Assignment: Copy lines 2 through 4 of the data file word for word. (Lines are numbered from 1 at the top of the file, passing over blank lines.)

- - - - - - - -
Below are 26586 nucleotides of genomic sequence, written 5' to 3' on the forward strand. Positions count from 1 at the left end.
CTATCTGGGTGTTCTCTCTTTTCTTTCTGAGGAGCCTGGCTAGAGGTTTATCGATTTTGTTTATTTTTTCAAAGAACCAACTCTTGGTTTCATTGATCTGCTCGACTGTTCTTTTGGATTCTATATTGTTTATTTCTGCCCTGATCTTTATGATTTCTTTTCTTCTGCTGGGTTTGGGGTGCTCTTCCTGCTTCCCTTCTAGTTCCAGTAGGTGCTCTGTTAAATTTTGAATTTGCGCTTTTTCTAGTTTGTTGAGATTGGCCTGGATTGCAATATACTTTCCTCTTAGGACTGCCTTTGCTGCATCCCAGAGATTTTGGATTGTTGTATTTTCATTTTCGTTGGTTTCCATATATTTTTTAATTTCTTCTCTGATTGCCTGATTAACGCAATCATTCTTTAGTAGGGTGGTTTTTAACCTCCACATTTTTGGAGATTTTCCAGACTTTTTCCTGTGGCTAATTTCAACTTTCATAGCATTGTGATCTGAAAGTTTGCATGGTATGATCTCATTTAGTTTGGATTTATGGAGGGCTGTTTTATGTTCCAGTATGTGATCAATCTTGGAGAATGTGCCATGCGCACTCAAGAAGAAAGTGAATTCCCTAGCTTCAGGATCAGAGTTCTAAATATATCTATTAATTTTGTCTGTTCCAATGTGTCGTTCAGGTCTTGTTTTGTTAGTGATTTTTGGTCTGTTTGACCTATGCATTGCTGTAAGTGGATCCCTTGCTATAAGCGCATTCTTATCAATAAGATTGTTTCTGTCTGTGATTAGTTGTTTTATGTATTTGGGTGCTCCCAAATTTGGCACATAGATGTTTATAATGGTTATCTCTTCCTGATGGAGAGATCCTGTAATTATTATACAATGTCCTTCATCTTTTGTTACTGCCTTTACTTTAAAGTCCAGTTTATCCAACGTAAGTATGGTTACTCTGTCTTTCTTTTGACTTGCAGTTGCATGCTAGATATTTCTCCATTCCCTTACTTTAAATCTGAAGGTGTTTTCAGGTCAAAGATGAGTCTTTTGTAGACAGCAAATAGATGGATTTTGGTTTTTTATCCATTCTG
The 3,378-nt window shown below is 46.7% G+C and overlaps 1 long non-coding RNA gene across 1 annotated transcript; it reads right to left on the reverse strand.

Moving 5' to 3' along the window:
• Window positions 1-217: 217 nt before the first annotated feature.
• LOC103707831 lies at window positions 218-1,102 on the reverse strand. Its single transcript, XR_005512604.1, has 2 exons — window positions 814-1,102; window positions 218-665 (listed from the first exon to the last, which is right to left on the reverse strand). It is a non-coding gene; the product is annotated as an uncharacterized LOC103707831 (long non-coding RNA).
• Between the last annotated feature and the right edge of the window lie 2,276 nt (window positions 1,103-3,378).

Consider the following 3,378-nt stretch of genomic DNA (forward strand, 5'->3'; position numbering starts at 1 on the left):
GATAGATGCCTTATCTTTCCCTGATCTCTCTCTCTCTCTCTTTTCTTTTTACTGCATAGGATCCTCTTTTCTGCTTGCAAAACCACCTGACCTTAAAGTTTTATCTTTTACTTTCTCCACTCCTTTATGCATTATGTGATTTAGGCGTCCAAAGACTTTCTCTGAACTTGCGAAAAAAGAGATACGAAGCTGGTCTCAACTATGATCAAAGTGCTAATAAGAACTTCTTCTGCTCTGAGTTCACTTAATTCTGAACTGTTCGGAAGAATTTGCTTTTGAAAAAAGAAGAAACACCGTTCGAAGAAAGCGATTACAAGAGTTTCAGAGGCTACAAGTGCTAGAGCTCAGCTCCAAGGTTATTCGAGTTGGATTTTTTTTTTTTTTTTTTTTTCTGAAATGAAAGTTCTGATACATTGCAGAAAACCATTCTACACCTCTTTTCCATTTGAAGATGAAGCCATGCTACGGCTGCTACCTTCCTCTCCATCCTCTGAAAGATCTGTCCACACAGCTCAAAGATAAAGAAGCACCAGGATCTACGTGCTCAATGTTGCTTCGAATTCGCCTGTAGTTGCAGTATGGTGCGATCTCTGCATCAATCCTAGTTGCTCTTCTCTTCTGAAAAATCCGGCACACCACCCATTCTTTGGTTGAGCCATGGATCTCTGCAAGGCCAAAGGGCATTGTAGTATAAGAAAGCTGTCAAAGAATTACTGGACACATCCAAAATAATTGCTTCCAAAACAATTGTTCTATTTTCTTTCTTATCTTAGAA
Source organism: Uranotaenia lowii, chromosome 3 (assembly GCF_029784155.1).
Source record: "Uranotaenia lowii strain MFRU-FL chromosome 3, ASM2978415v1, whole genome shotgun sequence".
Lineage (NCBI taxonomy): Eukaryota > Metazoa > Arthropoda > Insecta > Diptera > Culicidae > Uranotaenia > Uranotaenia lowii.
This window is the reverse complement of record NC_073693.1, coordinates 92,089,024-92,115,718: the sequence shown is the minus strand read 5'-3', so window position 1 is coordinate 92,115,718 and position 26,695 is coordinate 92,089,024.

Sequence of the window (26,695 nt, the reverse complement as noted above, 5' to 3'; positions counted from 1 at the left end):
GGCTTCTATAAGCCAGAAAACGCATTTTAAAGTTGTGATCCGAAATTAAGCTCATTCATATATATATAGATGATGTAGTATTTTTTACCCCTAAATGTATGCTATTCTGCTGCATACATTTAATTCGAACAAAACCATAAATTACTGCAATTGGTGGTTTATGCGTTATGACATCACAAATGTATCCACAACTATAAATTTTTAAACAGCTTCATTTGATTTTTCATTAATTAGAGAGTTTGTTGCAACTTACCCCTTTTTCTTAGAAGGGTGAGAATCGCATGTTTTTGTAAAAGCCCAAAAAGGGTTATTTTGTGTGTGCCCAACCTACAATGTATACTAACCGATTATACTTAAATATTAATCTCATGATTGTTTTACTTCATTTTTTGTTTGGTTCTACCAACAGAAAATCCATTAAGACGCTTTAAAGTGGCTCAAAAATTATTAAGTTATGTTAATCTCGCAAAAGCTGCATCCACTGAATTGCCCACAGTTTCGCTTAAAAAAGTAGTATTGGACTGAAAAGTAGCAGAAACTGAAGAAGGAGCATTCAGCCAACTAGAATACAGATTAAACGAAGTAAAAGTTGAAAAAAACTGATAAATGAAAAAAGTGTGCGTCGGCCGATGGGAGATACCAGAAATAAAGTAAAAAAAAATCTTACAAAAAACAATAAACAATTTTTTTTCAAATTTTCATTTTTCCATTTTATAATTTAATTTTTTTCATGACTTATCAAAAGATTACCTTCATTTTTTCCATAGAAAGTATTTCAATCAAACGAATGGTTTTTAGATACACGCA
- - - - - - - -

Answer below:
CTATCTGGGTGTTCTCTCTTTTCTTTCTGAGGAGCCTGGCTAGAGGTTTATCGATTTTGTTTATTTTTTCAAAGAACCAACTCTTGGTTTCATTGATCTGCTCGACTGTTCTTTTGGATTCTATATTGTTTATTTCTGCCCTGATCTTTATGATTTCTTTTCTTCTGCTGGGTTTGGGGTGCTCTTCCTGCTTCCCTTCTAGTTCCAGTAGGTGCTCTGTTAAATTTTGAATTTGCGCTTTTTCTAGTTTGTTGAGATTGGCCTGGATTGCAATATACTTTCCTCTTAGGACTGCCTTTGCTGCATCCCAGAGATTTTGGATTGTTGTATTTTCATTTTCGTTGGTTTCCATATATTTTTTAATTTCTTCTCTGATTGCCTGATTAACGCAATCATTCTTTAGTAGGGTGGTTTTTAACCTCCACATTTTTGGAGATTTTCCAGACTTTTTCCTGTGGCTAATTTCAACTTTCATAGCATTGTGATCTGAAAGTTTGCATGGTATGATCTCATTTAGTTTGGATTTATGGAGGGCTGTTTTATGTTCCAGTATGTGATCAATCTTGGAGAATGTGCCATGCGCACTCAAGAAGAAAGTGAATTCCCTAGCTTCAGGATCAGAGTTCTAAATATATCTATTAATTTTGTCTGTTCCAATGTGTCGTTCAGGTCTTGTTTTGTTAGTGATTTTTGGTCTGTTTGACCTATGCATTGCTGTAAGTGGATCCCTTGCTATAAGCGCATTCTTATCAATAAGATTGTTTCTGTCTGTGATTAGTTGTTTTATGTATTTGGGTGCTCCCAAATTTGGCACATAGATGTTTATAATGGTTATCTCTTCCTGATGGAGAGATCCTGTAATTATTATACAATGTCCTTCATCTTTTGTTACTGCCTTTACTTTAAAGTCCAGTTTATCCAACGTAAGTATGGTTACTCTGTCTTTCTTTTGACTTGCAGTTGCATGCTAGATATTTCTCCATTCCCTTACTTTAAATCTGAAGGTGTTTTCAGGTCAAAGATGAGTCTTTTGTAGACAGCAAATAGATGGATTTTGGTTTTTTATCCATTCTG
The 3,378-nt window shown below is 46.7% G+C and overlaps 1 long non-coding RNA gene across 1 annotated transcript; it reads right to left on the reverse strand.

Moving 5' to 3' along the window: